Remote-controlled research sub lost in Pacific

May 11, 2014

A remote-controlled research sub exploring some of the deepest depths of the Pacific Ocean has been lost.

The Woods Hole Oceanographic Institution says the Hybrid Remotely Operated Vehicle Nereus was lost during its six-mile dive to the Kermadec Trench on Friday. The sub was being operated as part of the Hadal Ecosystems Studies (HADES) Program funded by the National Science Foundation.

The hadal zone is the name given to the deepest depths of the ocean, named for the underworld of Greek mythology. The Kermadec Trench is the fifth-deepest in the world, about 75 miles off the coast of New Zealand.

Woods Hole science editor Ken Kostel called the loss of Nereus a "body blow" but the research team will continue their work to learn more about "a place that does not give up its secrets easily."

Explore further: Hybrid remotely operated vehicle 'Nereus' reaches deepest part of the ocean

Related Stories

Homebuilding beyond the abyss

February 11, 2010

( -- Evidence from the Challenger Deep -- the deepest surveyed point in the world's oceans-- suggests that tiny single-celled creatures called foraminifera living at extreme depths of more than ten kilometres ...

Why marine fish don't go into the deeper blue

March 5, 2014

( —Fish appear to be absent from the ocean's greatest depths, the trenches from 8,400 to 11,000 m. A team told Proceedings of the National Academy of Sciences about this in a study titled "Marine fish may be biochemically ...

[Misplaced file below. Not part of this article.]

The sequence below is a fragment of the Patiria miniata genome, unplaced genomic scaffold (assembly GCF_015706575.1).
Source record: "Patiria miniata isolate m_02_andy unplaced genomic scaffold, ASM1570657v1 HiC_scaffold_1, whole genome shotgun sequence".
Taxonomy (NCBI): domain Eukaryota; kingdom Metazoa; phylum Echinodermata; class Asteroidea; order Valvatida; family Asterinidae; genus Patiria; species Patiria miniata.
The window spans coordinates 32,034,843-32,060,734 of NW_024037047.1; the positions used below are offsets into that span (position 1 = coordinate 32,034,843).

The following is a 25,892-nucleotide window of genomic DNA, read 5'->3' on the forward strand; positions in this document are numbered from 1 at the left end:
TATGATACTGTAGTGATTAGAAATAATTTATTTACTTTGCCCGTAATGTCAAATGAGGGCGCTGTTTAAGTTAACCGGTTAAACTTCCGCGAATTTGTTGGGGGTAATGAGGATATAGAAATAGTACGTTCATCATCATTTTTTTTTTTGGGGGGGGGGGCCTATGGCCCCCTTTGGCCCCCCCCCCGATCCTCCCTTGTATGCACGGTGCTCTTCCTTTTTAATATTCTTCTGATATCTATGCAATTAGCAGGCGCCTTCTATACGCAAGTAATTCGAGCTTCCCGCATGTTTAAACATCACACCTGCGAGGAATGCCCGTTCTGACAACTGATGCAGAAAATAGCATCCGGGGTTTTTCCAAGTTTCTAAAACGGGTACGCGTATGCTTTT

Scientists explore one of Earth's deepest ocean trenches

April 11, 2014

What lives in the deepest part of the ocean—the abyss? A team of researchers funded by the National Science Foundation (NSF) will use the world's only full-ocean-depth, hybrid, remotely-operated vehicle, Nereus, and other ...

Recommended for you

Ocean circulation implicated in past abrupt climate changes

June 30, 2016

There was a period during the last ice age when temperatures in the Northern Hemisphere went on a rollercoaster ride, plummeting and then rising again every 1,500 years or so. Those abrupt climate changes wreaked havoc on ...

Huge helium discovery 'a life-saving find'

June 27, 2016

A new approach to gas exploration has discovered a huge helium gas field, which could address the increasingly critical shortage of this vital yet rare element.


Adjust slider to filter visible comments by rank

Display comments: newest first

5 / 5 (2) May 11, 2014
Saddest part is they may never discover what went wrong...
1 / 5 (1) May 11, 2014
Yeah, they were just waxing poetic about how this submersible was a game-changer, and that The Deep was about to be arm-twisted into giving up all its secrets.

I suppose Leviathan is no more fond of hubris than The Gods.....
5 / 5 (1) May 12, 2014
I guess a sentence or two about how and why it was lost was too much at this time? It seems that they might have a chance to recover it, if it wasn't destroyed.
5 / 5 (1) May 12, 2014
I guess a sentence or two about how and why it was lost was too much at this time? It seems that they might have a chance to recover it, if it wasn't destroyed.

I'd guess a definitive cause will have to wait a lengthy examination of the last telemetry. Kind of like what happened following the Columbia STS failure. At least there were no people on board this time.

Maybe they should send these remote control subs down in pairs, as practiced by scuba divers.

Please sign in to add a comment. Registration is free, and takes less than a minute. Read more

Click here to reset your password.
Sign in to get notified via email when new comments are made.